Time and money are perennial concerns, and accurate modeling of real world things requires both. The trick seems to be how to apply resources where they can be most effective, and for us that often means where these things are the most visible. How many seconds will a thing be on the screen? How close to the camera does it need to be, can it be, should it be? To be? Or not to be? If the camera is hanging outside an airplane, does the airplane need to exist?
One such potential THING for Arctic Currents will/might/should be a DeHavilland Twin Otter (DHC-6) as like those operated by NOAA. While the Twin Otter used for aerial bowhead survey work stays aloft for hours looking for whales, our 3D computer graphic thing is NEEDED on screen for about 6 seconds — maybe 10 seconds in the core narrative, the way we’re thinking at the moment, and can potentially return later in the film (in the way of themes and motifs and story fulfillment) for another 5-8 seconds. That’s not a lot of screen time for an thing as complicated as an airplane.
Some 3D models we make, some we buy, some we buy and wish we made and some we make and wish we had bought. All go through phases of repair, redesign, and rebuild. This one we bought. It’s far from perfect. On close inspection, there are obviously many parts missing, some of which we would have expected to be a part of any Twin Otter — and others that are obvious customizations to the NOAA aircraft and we wouldn’t expect so much from a stock model. The engine intakes appear to lack guts! Interestingly, they appear to be hollow, not a concern unless the camera wants to be put nose on to the plane. The wires from the tail, the odd sensor stem and the quality of the landing gear may or may not be an issue depending on how close we get to the aircraft. The position of the main gear IS an issue, but easily repaired. The number of windows – we will have to see. The poor quality of the landing gear fairings will require more of an effort. They hurt the eyes like looking at the sun.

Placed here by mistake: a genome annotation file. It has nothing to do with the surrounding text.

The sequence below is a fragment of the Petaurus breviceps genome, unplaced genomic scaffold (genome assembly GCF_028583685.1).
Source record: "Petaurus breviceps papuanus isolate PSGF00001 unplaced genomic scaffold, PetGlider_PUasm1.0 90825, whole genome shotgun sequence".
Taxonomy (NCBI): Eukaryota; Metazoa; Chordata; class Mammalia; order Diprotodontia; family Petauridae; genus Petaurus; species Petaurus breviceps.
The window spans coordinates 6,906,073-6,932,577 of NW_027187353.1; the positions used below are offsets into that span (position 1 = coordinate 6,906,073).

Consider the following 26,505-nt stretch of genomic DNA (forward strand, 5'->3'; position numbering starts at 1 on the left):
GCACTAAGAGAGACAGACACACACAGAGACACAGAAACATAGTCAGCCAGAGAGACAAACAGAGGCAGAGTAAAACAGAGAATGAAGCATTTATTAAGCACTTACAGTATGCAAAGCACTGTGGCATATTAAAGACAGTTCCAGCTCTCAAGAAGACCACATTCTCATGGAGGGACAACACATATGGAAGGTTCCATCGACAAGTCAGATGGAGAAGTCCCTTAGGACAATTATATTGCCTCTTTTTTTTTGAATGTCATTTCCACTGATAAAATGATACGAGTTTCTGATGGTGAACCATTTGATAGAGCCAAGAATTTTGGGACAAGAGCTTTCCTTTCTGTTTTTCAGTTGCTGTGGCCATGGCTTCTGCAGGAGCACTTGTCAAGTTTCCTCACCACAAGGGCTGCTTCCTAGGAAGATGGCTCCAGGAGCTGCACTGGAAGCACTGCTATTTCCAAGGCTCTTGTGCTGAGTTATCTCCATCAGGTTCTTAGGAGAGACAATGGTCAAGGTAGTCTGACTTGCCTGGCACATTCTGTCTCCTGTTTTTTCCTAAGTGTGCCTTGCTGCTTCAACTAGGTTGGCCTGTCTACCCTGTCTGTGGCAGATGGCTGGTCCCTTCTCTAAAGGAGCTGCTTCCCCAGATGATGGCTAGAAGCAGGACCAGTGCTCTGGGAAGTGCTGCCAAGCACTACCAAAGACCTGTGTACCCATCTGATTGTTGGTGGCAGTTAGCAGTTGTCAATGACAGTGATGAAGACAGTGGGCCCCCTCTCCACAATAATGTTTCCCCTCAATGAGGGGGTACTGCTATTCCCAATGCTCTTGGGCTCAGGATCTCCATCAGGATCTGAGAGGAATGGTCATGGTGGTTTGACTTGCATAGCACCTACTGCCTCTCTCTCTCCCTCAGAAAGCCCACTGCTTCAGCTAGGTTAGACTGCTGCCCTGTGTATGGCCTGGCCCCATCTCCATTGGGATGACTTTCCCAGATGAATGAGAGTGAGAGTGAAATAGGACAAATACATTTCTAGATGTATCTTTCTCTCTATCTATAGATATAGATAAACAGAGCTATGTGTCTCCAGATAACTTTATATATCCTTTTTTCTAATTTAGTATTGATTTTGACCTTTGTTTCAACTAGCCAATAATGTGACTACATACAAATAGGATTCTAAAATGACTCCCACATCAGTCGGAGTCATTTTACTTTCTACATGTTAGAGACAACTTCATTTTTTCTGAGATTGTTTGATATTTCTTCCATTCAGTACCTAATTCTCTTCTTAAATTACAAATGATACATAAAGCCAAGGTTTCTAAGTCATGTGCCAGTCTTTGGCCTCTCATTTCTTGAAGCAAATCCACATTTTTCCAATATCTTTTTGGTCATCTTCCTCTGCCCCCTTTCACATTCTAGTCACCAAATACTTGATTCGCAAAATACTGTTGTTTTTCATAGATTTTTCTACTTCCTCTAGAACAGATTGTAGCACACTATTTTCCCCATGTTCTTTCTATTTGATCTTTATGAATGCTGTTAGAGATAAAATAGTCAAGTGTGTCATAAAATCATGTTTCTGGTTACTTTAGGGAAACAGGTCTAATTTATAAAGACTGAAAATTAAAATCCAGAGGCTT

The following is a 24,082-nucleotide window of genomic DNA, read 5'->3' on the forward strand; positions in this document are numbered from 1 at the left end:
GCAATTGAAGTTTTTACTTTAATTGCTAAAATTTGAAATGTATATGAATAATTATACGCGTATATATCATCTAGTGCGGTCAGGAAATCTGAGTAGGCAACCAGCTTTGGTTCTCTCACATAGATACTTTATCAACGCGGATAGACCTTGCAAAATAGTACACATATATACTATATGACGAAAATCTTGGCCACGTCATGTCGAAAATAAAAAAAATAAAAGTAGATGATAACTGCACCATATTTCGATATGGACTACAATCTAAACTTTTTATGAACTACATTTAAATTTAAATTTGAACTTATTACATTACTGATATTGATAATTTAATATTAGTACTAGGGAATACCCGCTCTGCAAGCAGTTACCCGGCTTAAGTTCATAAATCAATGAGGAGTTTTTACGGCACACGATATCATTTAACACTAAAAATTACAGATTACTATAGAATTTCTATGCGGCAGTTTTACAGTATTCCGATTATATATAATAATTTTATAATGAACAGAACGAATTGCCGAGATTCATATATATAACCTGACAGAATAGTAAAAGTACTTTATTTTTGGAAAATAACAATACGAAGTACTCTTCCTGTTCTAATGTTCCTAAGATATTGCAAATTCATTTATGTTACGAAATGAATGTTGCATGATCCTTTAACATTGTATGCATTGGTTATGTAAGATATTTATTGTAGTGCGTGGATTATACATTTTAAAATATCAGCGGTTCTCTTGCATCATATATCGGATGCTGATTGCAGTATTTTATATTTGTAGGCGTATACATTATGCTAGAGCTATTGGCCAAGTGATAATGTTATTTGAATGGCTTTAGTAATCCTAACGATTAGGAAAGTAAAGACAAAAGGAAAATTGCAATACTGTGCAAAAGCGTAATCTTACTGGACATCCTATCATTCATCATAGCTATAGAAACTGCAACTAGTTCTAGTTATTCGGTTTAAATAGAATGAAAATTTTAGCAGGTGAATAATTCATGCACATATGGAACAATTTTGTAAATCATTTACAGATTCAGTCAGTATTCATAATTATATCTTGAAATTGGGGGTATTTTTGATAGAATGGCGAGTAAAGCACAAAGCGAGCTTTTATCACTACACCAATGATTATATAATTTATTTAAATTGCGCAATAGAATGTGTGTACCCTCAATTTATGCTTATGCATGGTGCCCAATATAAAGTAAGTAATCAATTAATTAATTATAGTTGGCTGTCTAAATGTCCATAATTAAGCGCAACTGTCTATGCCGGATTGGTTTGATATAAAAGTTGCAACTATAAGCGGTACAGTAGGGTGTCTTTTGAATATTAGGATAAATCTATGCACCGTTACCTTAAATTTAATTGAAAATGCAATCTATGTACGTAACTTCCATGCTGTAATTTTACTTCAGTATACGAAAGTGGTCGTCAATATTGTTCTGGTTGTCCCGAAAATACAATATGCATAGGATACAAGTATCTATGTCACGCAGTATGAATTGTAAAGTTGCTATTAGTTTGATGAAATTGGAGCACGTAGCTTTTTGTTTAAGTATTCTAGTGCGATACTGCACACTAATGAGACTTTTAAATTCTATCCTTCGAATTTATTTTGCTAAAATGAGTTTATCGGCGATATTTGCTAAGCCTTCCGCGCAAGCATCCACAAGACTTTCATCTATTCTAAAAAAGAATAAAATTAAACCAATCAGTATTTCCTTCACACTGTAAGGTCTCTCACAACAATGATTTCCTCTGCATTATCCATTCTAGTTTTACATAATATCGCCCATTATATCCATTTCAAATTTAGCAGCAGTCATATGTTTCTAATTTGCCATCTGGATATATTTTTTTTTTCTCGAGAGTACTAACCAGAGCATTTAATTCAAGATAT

We’ve gone as far now as to try and identify the differences between the features of our purchased model and those of the actual aircraft used for the aerial surveys. How many of these deficiencies we fix will depend on the shots in the film. Now to save time and money. We will set up the 3-4 shots that include the aircraft and from those images determine where changes to the models need to be made, all the while reminding ourselves that film is not real-life. We need to resist the urge to make our model a museum replica. This is hard. We are a museum. But our objective here is not to duplicate an object in every detail from every angle. We are not building a flight simulator, just what a few seconds of camera work needs. We need minor in-flight adjustments, not something that can actually get off the ground.
This is one of the interesting differences between producing an animated film as opposed to a live-action film. In live-action, the job of the filmmaker is largely subtractive. You need to remove the light you don’t want, the walls that are in the way, the ambient rumblings of unsettled ductwork and hungry gaffers. This is not a problem in animated film. The set starts with nothing, and the filmmaker’s job is entirely, absolutely, unyieldingly additive. If you want something, you have to make it. Everything has to be made, and you cannot afford to make things that not seen.
It is sad sometimes to look at the computer monitor and see no one is holding the camera (we have to fake camera shake), that for half the aircraft shots, there is no ocean, and when there is an ocean, there’s not necessarily an airplane, even if you think you can hear one. Because you want it so much to be real…
BUT, you will never see the sound-recordist’s boom mike at the top of a shot – unless we spend the time and money to put it there… we hope. Strange things do happen.
In the meantime we have a Twin Otter. It’s far from perfect. It will never be perfect. Our job will be to make sure no one can tell.
– Roger Topp (UAMN Head of Production)